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Quantifying Sources of Bias in National Healthcare Safety Network Laboratory-Identified Clostridium difficile Infection Rates

Published online by Cambridge University Press:  10 May 2016


Valerie B. Haley
Affiliation:
Bureau of Healthcare-Associated Infections, New York State Department of Health, Albany, New York
A. Gregory DiRienzo
Affiliation:
Department of Epidemiology and Biostatistics, State University of New York at Albany, New York
Emily C. Lutterloh
Affiliation:
Bureau of Healthcare-Associated Infections, New York State Department of Health, Albany, New York Department of Epidemiology and Biostatistics, State University of New York at Albany, New York
Rachel L. Stricof
Affiliation:
Council of State and Territorial Epidemiologists, Atlanta, Georgia
Corresponding
E-mail address:

Abstract

Objective.

To assess the effect of multiple sources of bias on state- and hospital-specific National Healthcare Safety Network (NHSN) laboratory-identified Clostridium difficile infection (CDI) rates.

Design.

Sensitivity analysis.

Setting.

A total of 124 New York hospitals in 2010.

Methods.

New York NHSN CDI events from audited hospitals were matched to New York hospital discharge billing records to obtain additional information on patient age, length of stay, and previous hospital discharges. “Corrected” hospital-onset (HO) CDI rates were calculated after (1) correcting inaccurate case reporting found during audits, (2) incorporating knowledge of laboratory results from outside hospitals, (3) excluding days when patients were not at risk from the denominator of the rates, and (4) adjusting for patient age. Data sets were simulated with each of these sources of bias reintroduced individually and combined. The simulated rates were compared with the corrected rates. Performance (ie, better, worse, or average compared with the state average) was categorized, and misclassification compared with the corrected data set was measured.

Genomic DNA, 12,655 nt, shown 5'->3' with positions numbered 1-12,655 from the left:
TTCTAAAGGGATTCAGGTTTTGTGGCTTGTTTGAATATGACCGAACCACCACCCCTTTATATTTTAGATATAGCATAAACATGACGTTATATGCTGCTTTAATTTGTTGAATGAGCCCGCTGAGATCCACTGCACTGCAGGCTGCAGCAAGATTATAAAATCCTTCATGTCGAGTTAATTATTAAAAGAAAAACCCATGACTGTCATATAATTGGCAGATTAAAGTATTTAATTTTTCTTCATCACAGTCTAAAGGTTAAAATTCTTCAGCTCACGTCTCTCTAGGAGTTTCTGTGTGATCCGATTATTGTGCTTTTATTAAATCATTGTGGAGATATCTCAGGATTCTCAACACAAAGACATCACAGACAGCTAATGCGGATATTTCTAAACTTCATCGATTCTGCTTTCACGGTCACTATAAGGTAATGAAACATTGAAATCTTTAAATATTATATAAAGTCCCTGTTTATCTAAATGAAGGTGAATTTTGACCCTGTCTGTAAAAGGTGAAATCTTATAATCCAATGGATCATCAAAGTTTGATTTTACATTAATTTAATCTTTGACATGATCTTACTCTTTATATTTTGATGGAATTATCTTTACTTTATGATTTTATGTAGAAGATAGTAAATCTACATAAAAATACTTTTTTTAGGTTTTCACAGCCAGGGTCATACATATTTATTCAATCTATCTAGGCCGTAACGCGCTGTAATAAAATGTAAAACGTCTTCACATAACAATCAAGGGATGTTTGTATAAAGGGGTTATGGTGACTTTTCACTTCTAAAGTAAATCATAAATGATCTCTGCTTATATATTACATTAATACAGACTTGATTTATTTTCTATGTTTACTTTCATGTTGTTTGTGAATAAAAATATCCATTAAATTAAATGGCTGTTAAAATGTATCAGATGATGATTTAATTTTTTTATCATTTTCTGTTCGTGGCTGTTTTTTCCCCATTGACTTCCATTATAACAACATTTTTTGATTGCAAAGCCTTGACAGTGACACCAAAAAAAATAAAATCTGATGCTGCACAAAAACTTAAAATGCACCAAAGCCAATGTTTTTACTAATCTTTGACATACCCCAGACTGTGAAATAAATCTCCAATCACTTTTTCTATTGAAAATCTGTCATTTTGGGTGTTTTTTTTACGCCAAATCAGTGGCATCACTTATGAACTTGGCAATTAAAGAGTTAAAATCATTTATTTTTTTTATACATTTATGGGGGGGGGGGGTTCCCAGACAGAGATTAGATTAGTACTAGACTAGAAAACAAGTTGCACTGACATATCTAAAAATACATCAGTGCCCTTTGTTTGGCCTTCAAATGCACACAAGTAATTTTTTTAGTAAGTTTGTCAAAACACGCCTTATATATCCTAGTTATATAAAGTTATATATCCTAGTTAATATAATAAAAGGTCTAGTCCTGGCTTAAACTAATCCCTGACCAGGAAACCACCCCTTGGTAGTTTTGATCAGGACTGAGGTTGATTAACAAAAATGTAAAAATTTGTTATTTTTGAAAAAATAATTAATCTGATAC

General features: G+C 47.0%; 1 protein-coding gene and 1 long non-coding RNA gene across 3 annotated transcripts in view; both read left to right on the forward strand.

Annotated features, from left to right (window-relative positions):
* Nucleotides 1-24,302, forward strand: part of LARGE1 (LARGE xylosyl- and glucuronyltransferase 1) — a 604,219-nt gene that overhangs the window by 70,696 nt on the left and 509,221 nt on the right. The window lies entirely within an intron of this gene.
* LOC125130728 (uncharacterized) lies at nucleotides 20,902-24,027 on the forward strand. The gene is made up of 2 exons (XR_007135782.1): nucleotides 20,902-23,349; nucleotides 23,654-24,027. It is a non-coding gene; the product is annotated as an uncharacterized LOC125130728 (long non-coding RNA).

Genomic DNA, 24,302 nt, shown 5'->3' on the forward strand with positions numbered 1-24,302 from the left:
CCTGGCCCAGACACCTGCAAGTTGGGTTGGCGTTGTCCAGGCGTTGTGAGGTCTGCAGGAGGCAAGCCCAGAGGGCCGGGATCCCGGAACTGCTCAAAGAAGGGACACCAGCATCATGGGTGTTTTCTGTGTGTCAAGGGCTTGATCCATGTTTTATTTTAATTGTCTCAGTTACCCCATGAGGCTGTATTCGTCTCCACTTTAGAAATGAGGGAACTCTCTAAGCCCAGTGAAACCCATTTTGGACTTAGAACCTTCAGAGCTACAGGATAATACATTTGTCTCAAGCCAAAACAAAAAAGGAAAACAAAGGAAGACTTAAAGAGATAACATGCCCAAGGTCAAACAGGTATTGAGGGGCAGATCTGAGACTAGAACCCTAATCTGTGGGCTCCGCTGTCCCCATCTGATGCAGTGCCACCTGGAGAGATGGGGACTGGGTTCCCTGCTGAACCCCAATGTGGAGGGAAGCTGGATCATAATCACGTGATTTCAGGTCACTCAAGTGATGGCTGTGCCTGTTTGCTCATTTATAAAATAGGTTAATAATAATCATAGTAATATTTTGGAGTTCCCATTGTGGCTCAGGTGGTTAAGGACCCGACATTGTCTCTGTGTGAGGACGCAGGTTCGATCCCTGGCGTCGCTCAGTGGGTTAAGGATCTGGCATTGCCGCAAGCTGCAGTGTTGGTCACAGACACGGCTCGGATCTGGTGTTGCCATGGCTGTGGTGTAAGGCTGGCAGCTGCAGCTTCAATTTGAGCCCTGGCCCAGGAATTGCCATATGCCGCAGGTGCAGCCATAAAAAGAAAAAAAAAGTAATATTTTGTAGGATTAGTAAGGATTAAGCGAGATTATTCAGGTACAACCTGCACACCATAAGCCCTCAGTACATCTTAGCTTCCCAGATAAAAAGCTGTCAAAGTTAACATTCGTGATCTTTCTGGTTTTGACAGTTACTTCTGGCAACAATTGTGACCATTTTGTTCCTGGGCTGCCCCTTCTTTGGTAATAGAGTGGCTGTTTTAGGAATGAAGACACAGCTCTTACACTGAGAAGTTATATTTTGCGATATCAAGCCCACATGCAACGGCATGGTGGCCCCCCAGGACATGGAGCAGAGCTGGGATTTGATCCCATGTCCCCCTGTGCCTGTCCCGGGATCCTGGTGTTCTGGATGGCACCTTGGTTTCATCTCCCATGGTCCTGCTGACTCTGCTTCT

Results.

Counting days patients were not at risk in the denominator reduced the state HO rate by 45% and resulted in 8% misclassification. Age adjustment and reporting errors also shifted rates (7% and 6% misclassification, respectively).

Conclusions.

Changing the NHSN protocol to require reporting of age-stratified patient-days and adjusting for patient-days at risk would improve comparability of rates across hospitals. Further research is needed to validate the risk-adjustment model before these data should be used as hospital performance measures.


Type
Original Article
Copyright
Copyright © The Society for Healthcare Epidemiology of America 2014

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